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Passengers relive Titanic voyage

The Titanic centre in Belfast is illuminated by digital projections and pyrotechnics as part of the city's festival of events to commemorate the 100th anniversary of Titanic's fateful maiden voyage April 7, 2012.

The Titanic centre in Belfast is illuminated by digital projections and pyrotechnics as part of the city's festival of events to commemorate the 100th anniversary of Titanic's fateful maiden voyage April 7, 2012.

Published Apr 9, 2012

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LONDON: A cruise ship carrying descendants of some of the people who died on the Titanic set sail from a British port yesterday, to retrace the doomed liner’s route on its maiden voyage 100 years ago.

The Titanic Memorial Cruise is carrying 1 309 passengers, the same number that was on the White Star ship, and departed from Southampton docks in southern England.

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Many turned up to board the MS Balmoral in period Edwardian costumes with some as first-class passengers, others as steerage travellers and some as crew.

As part of the 12-night voyage, the cruise will also stop at the location in the Atlantic Ocean where the original ship hit an iceberg and sank on April 15, 1912. Those on board will hold a special memorial service.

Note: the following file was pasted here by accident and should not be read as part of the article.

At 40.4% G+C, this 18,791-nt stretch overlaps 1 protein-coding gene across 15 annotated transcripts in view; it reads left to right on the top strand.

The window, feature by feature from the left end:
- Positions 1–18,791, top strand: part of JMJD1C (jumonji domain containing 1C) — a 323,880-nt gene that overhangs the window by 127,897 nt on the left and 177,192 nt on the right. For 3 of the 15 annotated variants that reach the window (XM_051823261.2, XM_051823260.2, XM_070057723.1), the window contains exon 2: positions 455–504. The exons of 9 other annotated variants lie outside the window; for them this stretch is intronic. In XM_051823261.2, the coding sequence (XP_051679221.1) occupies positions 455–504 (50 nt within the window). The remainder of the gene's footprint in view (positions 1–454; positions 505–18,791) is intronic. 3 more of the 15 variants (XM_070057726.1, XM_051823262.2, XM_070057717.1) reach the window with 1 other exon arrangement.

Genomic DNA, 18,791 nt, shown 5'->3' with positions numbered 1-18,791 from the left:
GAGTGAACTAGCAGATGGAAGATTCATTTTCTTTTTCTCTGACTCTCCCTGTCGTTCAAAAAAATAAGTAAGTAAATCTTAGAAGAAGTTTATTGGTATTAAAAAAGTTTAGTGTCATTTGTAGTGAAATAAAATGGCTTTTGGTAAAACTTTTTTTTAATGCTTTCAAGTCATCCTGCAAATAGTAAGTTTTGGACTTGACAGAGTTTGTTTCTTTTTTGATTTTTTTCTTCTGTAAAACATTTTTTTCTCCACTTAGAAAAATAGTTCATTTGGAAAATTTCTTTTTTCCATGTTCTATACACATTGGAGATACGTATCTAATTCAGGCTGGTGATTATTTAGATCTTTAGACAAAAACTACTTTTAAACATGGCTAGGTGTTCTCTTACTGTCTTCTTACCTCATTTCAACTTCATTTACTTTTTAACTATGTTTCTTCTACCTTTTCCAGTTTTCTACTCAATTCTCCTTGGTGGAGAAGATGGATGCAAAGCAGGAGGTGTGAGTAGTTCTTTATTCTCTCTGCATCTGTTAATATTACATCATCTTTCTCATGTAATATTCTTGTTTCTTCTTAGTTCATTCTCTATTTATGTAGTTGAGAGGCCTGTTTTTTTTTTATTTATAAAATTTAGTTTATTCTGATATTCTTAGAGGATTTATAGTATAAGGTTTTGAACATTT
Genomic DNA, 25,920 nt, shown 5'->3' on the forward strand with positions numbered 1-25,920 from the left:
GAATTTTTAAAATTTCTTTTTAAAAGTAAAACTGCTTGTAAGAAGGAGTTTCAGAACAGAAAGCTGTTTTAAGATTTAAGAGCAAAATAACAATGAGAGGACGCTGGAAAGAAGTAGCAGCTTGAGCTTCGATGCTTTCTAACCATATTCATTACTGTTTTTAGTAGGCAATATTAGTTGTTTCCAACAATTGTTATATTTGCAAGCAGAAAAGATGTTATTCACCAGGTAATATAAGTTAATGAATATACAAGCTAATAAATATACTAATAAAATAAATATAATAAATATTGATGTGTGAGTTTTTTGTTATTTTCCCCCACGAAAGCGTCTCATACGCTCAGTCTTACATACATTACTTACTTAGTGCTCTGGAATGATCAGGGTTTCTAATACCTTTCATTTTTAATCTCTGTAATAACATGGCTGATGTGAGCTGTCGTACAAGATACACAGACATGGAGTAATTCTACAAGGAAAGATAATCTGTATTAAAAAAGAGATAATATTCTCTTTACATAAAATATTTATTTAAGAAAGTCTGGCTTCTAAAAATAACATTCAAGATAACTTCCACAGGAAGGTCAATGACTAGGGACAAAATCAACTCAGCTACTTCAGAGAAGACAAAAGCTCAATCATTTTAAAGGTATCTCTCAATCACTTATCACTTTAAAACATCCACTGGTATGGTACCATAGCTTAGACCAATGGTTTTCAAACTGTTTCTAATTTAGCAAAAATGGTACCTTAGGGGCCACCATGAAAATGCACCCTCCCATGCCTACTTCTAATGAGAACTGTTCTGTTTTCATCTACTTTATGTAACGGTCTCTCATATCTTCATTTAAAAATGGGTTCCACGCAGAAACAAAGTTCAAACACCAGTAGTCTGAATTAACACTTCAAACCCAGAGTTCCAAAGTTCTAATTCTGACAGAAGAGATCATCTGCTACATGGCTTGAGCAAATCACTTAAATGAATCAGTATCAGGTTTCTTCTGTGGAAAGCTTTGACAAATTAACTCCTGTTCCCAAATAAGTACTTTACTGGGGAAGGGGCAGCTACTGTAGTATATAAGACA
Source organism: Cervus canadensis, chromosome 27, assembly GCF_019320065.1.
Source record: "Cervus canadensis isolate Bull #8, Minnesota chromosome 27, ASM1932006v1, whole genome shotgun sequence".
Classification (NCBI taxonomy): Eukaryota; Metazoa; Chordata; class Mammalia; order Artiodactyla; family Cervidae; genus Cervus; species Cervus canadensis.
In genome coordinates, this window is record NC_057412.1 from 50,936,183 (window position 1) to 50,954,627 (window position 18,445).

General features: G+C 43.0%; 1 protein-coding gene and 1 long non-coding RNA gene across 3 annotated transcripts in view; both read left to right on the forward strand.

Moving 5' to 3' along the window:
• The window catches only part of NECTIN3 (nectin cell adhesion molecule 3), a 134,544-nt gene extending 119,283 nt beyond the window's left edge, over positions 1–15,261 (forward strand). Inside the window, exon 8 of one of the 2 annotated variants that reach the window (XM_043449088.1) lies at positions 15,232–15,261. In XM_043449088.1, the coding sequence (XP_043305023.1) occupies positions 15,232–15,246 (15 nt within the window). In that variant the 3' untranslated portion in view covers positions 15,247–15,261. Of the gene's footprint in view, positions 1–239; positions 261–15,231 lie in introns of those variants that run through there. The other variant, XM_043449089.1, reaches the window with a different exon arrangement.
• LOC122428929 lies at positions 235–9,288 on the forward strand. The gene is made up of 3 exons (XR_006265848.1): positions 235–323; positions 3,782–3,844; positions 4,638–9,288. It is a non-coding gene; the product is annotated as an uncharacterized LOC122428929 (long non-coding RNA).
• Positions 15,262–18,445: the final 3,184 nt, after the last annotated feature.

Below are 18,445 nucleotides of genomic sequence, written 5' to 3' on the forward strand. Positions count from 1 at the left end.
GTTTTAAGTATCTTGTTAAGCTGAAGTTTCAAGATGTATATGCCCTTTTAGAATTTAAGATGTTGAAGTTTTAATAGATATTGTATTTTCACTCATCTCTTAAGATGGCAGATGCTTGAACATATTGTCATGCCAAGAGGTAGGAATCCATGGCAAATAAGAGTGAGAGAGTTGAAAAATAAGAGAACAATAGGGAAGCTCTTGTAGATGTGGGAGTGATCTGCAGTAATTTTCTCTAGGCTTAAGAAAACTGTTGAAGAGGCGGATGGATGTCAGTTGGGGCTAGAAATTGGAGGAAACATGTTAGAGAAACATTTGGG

“It is still quite unbelievable what happened that night,” said Jane Allen, who was travelling on the memorial cruise with her husband, Frank.

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She said her great aunt and uncle left on the Titanic on their honeymoon. The aunt survived aboard one of the lifeboats, but her uncle stayed on board and was among the more than 1 500 people who died. About 50 of those on board were related to Titanic victims, the organisers said.

Passenger Graham Free, 37, was dressed as an Edwardian gentleman but said that he did not think the cruise was exploiting the tragedy. “I have been a fan of the Titanic since I was nine, and this cruise is the closest you are going to get to it,” he added.

“We are not here to mock. We are here to enjoy and remember those who were unfortunately lost. I think it’s going to be emotional when we get above the wreck site and have the service.”

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The organisers are trying to recreate the experience of travelling on the Titanic – albeit safely this time – with food from the original menus and a band from Belgium to play period music.

The band is in honour of the musicians who played on the Titanic as it sank beneath the waves with the loss of 1 514 lives.

People from 28 different countries booked places on the voyage, which cost between R35 000 and R75 000 a person. The Balmoral had to leave two days earlier than the Titanic did as it cannot steam as fast. –

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Sapa-AFP

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